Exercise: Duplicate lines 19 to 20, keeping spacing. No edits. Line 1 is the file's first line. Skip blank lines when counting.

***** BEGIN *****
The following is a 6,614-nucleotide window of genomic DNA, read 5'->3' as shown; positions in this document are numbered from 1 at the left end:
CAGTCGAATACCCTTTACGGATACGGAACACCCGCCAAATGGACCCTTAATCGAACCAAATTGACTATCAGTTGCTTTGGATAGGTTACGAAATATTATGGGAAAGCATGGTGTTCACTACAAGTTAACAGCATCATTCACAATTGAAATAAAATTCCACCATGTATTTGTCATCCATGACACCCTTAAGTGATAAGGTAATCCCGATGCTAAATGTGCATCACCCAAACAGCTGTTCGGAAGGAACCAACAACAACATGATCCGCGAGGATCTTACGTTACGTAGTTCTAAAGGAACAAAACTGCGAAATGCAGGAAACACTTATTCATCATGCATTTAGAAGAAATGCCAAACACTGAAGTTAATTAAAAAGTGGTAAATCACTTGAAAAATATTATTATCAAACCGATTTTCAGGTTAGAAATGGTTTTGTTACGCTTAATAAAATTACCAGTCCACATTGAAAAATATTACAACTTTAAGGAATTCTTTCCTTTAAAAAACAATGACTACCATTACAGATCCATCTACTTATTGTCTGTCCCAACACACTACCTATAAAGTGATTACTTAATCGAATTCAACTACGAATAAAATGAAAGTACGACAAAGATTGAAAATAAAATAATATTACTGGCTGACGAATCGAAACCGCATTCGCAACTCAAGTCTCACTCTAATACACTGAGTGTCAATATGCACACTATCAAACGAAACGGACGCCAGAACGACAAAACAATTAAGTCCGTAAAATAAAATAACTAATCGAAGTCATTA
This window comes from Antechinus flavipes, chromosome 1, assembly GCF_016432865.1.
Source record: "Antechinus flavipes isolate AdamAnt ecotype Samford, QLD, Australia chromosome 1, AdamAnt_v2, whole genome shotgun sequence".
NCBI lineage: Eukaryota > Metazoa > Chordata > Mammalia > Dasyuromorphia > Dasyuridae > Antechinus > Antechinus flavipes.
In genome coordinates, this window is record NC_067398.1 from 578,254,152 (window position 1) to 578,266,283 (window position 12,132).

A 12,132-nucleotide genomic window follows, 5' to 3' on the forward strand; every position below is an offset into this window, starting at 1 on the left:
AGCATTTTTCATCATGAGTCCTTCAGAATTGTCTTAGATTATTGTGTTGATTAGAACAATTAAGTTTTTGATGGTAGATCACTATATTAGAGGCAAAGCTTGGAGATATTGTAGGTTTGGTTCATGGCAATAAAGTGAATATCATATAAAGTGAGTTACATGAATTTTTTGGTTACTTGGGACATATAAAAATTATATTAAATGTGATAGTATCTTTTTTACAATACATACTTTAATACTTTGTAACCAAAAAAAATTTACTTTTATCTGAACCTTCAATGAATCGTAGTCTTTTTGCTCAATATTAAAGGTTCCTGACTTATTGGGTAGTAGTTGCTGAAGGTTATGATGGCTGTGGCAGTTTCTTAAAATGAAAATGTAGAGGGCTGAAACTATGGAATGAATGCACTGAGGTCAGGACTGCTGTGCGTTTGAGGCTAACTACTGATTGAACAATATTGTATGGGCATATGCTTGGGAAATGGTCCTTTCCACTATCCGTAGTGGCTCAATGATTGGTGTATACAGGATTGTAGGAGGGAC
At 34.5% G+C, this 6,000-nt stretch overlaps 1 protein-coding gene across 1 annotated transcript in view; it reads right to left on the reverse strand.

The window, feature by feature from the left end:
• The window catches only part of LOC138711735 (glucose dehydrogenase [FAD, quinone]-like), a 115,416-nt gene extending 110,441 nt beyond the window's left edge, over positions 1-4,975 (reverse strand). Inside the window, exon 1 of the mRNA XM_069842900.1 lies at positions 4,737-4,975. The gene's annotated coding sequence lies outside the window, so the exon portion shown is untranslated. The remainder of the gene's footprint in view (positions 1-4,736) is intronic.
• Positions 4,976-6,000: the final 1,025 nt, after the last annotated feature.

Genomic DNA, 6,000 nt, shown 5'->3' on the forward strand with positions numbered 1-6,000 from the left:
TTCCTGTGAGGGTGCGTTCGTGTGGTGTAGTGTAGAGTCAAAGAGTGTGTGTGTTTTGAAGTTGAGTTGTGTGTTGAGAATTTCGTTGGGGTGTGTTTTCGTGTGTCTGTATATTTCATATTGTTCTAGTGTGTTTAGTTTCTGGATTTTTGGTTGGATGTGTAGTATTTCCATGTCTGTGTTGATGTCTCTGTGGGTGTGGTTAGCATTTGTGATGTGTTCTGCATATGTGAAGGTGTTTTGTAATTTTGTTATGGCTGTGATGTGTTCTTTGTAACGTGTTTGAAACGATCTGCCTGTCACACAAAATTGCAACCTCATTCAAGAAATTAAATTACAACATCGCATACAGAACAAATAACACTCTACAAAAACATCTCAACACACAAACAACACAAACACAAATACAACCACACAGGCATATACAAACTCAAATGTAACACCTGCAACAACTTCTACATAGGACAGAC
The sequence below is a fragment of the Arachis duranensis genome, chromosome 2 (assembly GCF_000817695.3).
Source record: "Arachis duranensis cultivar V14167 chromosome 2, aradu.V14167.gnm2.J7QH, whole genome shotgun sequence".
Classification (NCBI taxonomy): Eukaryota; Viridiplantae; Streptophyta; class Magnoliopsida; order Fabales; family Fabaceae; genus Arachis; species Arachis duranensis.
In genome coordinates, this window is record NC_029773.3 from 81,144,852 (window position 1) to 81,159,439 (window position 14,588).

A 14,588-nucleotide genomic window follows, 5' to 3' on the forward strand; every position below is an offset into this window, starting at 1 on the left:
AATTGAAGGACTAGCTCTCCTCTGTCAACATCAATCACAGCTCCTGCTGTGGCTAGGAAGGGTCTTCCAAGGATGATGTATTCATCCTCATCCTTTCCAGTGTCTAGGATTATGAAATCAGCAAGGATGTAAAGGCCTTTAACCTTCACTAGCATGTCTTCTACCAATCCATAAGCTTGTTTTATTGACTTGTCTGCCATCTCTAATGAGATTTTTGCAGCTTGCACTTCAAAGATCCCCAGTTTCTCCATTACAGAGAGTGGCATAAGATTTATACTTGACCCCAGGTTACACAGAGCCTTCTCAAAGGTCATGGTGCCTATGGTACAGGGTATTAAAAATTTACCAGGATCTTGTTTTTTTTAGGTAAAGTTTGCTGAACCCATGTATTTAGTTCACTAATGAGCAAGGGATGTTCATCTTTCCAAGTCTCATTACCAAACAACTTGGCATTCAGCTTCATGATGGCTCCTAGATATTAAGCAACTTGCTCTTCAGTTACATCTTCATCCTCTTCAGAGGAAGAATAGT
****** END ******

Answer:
A 14,588-nucleotide genomic window follows, 5' to 3' on the forward strand; every position below is an offset into this window, starting at 1 on the left:
AATTGAAGGACTAGCTCTCCTCTGTCAACATCAATCACAGCTCCTGCTGTGGCTAGGAAGGGTCTTCCAAGGATGATGTATTCATCCTCATCCTTTCCAGTGTCTAGGATTATGAAATCAGCAAGGATGTAAAGGCCTTTAACCTTCACTAGCATGTCTTCTACCAATCCATAAGCTTGTTTTATTGACTTGTCTGCCATCTCTAATGAGATTTTTGCAGCTTGCACTTCAAAGATCCCCAGTTTCTCCATTACAGAGAGTGGCATAAGATTTATACTTGACCCCAGGTTACACAGAGCCTTCTCAAAGGTCATGGTGCCTATGGTACAGGGTATTAAAAATTTACCAGGATCTTGTTTTTTTTAGGTAAAGTTTGCTGAACCCATGTATTTAGTTCACTAATGAGCAAGGGATGTTCATCTTTCCAAGTCTCATTACCAAACAACTTGGCATTCAGCTTCATGATGGCTCCTAGATATTAAGCAACTTGCTCTTCAGTTACATCTTCATCCTCTTCAGAGGAAGAATAGT